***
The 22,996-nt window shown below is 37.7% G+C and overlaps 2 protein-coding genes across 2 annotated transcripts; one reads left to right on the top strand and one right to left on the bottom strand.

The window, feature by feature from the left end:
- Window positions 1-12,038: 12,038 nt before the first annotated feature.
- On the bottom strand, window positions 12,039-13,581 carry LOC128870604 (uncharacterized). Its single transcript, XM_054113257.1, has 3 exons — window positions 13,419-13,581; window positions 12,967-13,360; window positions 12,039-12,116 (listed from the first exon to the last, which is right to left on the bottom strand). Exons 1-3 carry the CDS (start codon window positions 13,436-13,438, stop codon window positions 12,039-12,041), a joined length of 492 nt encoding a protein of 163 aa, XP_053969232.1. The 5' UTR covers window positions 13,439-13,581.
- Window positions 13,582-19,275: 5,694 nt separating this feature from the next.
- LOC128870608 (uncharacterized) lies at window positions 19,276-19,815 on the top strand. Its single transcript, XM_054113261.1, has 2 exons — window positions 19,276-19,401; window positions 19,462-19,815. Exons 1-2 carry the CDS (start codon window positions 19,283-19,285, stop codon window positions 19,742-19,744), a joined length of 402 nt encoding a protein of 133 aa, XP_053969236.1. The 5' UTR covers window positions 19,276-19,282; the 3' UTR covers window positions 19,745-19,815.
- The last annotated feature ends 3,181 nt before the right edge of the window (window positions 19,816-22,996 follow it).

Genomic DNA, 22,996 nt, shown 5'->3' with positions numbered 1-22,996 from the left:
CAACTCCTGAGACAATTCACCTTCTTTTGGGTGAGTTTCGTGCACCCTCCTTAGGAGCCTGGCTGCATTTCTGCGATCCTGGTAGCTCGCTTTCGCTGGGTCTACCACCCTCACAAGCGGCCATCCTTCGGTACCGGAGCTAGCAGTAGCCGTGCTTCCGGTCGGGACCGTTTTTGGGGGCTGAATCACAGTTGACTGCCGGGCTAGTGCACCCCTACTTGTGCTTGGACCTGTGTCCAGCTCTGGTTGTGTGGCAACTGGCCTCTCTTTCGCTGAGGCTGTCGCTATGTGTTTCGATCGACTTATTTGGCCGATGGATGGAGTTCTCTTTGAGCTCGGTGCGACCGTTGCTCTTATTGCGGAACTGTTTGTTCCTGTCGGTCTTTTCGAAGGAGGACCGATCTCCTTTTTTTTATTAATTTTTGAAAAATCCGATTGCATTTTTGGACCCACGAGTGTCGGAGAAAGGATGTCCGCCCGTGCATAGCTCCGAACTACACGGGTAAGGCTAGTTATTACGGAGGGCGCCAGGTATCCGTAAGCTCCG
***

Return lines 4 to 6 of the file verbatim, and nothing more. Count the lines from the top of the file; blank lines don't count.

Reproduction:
- On the bottom strand, window positions 12,039-13,581 carry LOC128870604 (uncharacterized). Its single transcript, XM_054113257.1, has 3 exons — window positions 13,419-13,581; window positions 12,967-13,360; window positions 12,039-12,116 (listed from the first exon to the last, which is right to left on the bottom strand). Exons 1-3 carry the CDS (start codon window positions 13,436-13,438, stop codon window positions 12,039-12,041), a joined length of 492 nt encoding a protein of 163 aa, XP_053969232.1. The 5' UTR covers window positions 13,439-13,581.
- Window positions 13,582-19,275: 5,694 nt separating this feature from the next.
- LOC128870608 (uncharacterized) lies at window positions 19,276-19,815 on the top strand. Its single transcript, XM_054113261.1, has 2 exons — window positions 19,276-19,401; window positions 19,462-19,815. Exons 1-2 carry the CDS (start codon window positions 19,283-19,285, stop codon window positions 19,742-19,744), a joined length of 402 nt encoding a protein of 133 aa, XP_053969236.1. The 5' UTR covers window positions 19,276-19,282; the 3' UTR covers window positions 19,745-19,815.